Jeff Chester notes that Google's SF offer creates "a honeypot for law enforcement": The columnist says that Google's stock-in-trade is delivering targeted ads and tracking user behavior and location to provide the right ads. Chester writes of the model of opt-out, ad-sponsored Wi-Fi service across an entire city, "The inevitable consequences are an erosion of online privacy, potential new threats of surveillance by law enforcement agencies and private parties, and the growing commercialization of culture."
Three organizations dedicated to privacy and rights of expression filed comments on the Google/EarthLink bid to San Francisco: the ACLU of Northern California, the Electronic Frontier Foundation, and the Electronic Privacy Information Center. Chester notes these groups urged accommodation for privacy and anonymous surfing.
Chester strays from advocating privacy to suggest that cities might develop their own community networks and that "the cost of building such networks can be very low." He points to the small town of St. Cloud, Florida, which offers free Wi-Fi for residents. But St. Cloud's costs were relatively high for a city of 30,000: "City revenue from the development is funding the $2.6 million in start-up costs, which include the first year of operation. The annual cost afterward is estimated at $400,000."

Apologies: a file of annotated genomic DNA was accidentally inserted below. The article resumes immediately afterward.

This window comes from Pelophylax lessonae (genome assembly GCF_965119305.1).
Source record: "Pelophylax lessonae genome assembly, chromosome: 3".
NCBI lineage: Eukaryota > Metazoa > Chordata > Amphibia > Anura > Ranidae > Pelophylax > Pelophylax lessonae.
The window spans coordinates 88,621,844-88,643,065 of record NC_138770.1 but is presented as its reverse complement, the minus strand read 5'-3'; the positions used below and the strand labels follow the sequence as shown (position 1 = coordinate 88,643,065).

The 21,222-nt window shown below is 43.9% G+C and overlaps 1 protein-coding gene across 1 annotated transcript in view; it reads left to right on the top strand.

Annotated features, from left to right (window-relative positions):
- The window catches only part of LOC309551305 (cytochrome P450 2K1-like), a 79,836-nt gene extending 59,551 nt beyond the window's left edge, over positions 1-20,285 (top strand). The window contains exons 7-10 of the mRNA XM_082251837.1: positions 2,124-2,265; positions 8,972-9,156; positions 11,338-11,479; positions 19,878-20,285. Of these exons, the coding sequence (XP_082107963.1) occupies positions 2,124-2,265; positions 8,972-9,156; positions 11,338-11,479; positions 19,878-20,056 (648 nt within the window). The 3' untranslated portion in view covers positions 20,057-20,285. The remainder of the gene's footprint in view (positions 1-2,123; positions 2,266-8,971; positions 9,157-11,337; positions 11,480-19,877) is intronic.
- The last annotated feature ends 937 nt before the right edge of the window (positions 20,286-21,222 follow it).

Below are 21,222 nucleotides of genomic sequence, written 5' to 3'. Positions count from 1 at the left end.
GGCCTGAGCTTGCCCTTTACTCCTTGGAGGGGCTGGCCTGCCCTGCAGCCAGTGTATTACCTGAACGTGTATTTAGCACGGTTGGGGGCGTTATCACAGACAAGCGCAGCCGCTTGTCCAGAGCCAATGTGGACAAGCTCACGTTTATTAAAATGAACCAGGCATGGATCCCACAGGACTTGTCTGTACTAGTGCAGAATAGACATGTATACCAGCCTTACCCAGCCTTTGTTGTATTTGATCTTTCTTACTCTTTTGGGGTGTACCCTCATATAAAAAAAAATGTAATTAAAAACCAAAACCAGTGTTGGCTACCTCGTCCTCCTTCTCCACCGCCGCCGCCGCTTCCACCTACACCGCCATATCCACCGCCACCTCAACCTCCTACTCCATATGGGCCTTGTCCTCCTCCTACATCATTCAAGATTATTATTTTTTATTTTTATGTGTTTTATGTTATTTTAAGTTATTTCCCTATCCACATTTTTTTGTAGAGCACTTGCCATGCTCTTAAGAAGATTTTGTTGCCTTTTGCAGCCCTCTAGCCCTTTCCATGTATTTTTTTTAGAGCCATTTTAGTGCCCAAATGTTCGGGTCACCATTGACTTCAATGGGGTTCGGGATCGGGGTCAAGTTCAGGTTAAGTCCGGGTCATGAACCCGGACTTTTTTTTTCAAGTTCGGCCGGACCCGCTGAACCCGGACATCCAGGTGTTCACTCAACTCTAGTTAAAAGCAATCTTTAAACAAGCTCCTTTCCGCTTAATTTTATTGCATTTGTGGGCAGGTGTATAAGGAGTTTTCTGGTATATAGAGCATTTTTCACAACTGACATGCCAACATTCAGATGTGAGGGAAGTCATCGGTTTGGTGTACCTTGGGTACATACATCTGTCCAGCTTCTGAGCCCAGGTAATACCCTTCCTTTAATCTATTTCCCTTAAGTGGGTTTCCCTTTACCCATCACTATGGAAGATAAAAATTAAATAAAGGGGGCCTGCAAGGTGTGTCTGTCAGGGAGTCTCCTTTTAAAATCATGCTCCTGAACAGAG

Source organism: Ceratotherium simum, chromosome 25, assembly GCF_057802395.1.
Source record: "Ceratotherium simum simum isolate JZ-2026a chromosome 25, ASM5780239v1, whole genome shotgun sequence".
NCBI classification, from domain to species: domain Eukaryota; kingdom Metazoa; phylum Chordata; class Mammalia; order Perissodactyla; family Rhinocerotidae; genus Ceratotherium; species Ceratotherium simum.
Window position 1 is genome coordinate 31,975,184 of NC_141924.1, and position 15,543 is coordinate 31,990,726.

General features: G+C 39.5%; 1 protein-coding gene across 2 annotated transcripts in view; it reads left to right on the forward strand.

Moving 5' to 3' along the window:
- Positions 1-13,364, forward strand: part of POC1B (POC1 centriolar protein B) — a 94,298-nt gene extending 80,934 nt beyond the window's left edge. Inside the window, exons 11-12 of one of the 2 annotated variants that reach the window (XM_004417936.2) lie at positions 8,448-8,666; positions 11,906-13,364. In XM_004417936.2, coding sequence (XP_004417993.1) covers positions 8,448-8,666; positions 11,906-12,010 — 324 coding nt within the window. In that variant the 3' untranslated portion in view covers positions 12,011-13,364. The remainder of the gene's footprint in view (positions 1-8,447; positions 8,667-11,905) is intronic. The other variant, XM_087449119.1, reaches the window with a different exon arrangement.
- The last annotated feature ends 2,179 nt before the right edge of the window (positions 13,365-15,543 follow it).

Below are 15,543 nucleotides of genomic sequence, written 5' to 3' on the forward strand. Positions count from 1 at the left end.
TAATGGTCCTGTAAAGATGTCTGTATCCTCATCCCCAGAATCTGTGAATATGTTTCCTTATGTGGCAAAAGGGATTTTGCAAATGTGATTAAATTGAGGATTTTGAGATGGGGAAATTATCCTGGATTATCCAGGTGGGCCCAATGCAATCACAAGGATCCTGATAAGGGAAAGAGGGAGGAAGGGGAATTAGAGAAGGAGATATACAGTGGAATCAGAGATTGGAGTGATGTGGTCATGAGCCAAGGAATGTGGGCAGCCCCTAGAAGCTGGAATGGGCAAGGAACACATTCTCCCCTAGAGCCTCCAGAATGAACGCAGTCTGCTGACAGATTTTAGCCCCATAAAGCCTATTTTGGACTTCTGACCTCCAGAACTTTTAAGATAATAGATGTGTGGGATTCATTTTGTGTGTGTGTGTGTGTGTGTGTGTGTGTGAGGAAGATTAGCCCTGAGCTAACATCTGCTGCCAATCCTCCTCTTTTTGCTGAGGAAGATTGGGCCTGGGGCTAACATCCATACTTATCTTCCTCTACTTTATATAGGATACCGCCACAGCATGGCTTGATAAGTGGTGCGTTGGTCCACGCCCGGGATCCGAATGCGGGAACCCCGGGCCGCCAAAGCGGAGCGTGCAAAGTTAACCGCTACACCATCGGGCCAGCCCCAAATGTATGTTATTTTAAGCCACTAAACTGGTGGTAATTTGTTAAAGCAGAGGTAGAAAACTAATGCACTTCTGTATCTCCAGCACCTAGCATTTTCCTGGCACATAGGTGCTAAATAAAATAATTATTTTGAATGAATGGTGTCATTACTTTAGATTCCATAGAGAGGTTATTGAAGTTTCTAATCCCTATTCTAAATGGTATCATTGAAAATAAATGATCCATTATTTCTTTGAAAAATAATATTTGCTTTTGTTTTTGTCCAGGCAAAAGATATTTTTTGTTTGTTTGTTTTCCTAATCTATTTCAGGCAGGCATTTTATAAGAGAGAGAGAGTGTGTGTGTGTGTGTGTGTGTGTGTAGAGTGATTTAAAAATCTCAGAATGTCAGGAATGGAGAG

I can't see how any large city could justify the $10 to $20 million to set up and run a free Wi-Fi network even if there are ultimately cost savings involved. It's not politically popular, and offsetting the financial risk to a private company is a great alternative for towns that can't appropriately fund education and public transportation.
Where this comes to a crux, of course, is that free networks require money to support them. Advertising is one means in Google's and MetroFi's view. In both cases, however, you can still pay for advertising-free service. Whether tracking is disabled when you're paying isn't known. Opting out of using the network removes any privacy risk, but it also removes the utility of a network that has an ostensible civic purpose.
If free Wi-Fi becomes a citizen's right--at a slow speeds or for limited hours each day--it seems inappropriate to hand over control of users' privacy to a private enterprise when a municipality is, in effect, providing authorization and often some or all the city's telecom budget to provide quasi-exclusivity to the winning bidder.